Aquarium landscaping—or Aquascaping—is more than a hobby. Founded by Japanese wildlife photographer Takashi Amano in the 90s, the idea is for competitors to recreate fully-fledged large and small scale underwater universes from plants and fish. Takashi had spent time photographing the rainforests South America, Borneo and West Africa, and the virgin forests of his Japanese homeland, and the aesthetic of his underwater kingdoms was most informed by the Japanese philosophy of wabi sabi (with its embracing acceptance of impermanence and imperfection, derived from the noble truths of the Buddha) and traditional principles of stone-arranging in the Zen garden.
Competitors who plant these submerged paradises take inspiration from real-life natural environments, and creating the whole world in micro-format: mosses become floating islands in the sky, aged bark is reimagined into soaring tropical trees, schools of small fish drift away towards the infinite sky. Really, it’s quite transcendent.
As a competitive sport, the International Aquatic Plants Layout Contest is actually more complicated that you’d think. A quick read-up on its points-scoring system reveals a complex, spider-web scoring matrix attributing a hundred points in total across six separate criteria: recreation of natural habitat for fish; long-term maintenance of layout work; creator’s technical skills; originality and impression of layout work; presentation of natural atmosphere in layout work; and overall composition and planting balance.
There are also stringent laws surrounding the ‘game’: entrants will have points deducted if they’re found re-jigging one of their old underwater motifs, or thieving ideas from past winners. You’re also forbidden to include plants that wouldn’t really survive long under water (cause that’s cheating), and judges submit a detailed written assessment of each high-placing entrant that details composition, the balance of light and dark, the levels of technical virtuosity, and so on.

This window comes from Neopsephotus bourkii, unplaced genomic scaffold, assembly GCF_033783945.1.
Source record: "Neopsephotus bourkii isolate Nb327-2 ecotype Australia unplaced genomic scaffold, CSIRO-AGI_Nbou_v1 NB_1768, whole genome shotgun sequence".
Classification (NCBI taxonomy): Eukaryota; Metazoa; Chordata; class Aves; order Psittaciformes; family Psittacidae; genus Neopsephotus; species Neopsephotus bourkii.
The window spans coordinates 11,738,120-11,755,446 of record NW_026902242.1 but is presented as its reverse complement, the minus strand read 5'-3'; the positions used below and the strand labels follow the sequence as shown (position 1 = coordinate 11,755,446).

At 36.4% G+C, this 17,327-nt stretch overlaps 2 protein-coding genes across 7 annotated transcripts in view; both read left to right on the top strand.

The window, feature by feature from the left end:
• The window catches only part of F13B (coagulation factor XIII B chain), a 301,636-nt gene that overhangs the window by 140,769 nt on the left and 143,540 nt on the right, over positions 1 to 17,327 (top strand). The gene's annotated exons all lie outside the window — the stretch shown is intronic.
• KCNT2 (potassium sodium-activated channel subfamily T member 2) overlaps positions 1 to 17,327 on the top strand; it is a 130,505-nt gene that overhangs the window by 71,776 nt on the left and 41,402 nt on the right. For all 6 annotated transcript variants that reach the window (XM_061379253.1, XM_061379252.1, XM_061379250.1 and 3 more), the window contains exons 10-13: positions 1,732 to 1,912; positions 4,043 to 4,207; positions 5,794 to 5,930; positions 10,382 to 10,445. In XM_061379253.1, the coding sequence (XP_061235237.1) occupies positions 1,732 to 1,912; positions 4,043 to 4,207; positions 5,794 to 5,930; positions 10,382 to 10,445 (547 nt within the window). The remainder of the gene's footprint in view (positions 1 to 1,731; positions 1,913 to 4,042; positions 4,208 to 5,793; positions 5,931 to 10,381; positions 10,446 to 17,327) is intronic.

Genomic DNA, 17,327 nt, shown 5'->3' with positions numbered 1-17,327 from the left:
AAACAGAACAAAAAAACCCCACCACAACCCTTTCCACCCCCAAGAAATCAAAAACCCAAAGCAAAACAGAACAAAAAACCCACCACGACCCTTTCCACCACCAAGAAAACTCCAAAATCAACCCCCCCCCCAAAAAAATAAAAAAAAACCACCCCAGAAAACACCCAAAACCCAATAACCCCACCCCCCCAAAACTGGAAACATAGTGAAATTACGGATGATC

Before his death, Takashi opened the largest-ever nature aquarium as an exhibit at the Oceanário de Lisboa. It’s some 40-metres long and is a wondrous monument to his ideas. Today, his company Aqua Design Amano continues to run the International Aquatic Plants Layout Contest. In the 2015 competition, held last week, there were 2,545 entries in total, including nine from the United Kingdom, 13 from the United States, and 661 from Japan; each was judged by a singular photograph as it’d be impossible to bring all these fragile aquariums together into the same space. So at heart, it is a virtual competition of make-believe worlds. All seven winners have just been announced, and here they are in reverse order.
7. Mysterious World by Yong Liu, China
The judges were especially taken by representations of the sort of magical forests one might associate with anime productions.
6. A Hunting Ground by Josh Sim, Malaysia
One of several ominously titled entries, here we are brought down into the thick undergrowth of the forest floor.
5. Metempsychosis by Yi Ye, China
Metempsychosis is a philosophical term referring to “the transmigration of the soul, especially the passage of the soul after death from a human or animal to some other human or animal body.” It is also a recurring motif in James Joyce’s Ulysses.
4. Deep Nature by Paulo Pacheco, Brazil
The only award-winning entry from outside of Asia, and the only one that isn’t a representation of a forest. Rather, it is a bright, rocky valley leading back towards the horizon.
3. Follow In by Yufan Yang, China
Follow In suggests a path through very ancient, very tall woods.
2. Hidden Land by Bowen Fan, China
“A baobab is something you will never, never be able to get rid of if you attend to it too late,” wrote Antoine de Saint-Exupéry in The Little Prince. “It spreads over the entire planet. It bores clear through it with its roots. And if the planet is too small, and the baobabs are too many, they split it in pieces… ‘Children,’ I say plainly, ‘watch out for the baobabs!’” Rather than fading away to a single perspectival point like the others, this aquascape (my own personal favourite) is dominated by a sprawling, baobab-like monster of a tree. If these aquascapes were paintings, this and Metempsychosis would be the most abstract and modern.
1. Longing by Takayuki Fukada, Japan
This year’s Grand Prize goes to an unusually weighty underwater scene, one suffused with hanging forms and downward movements. That might be interpreted as melancholic. Its title seems more a fitting tribute to Takashi Amano – may he rest in peace.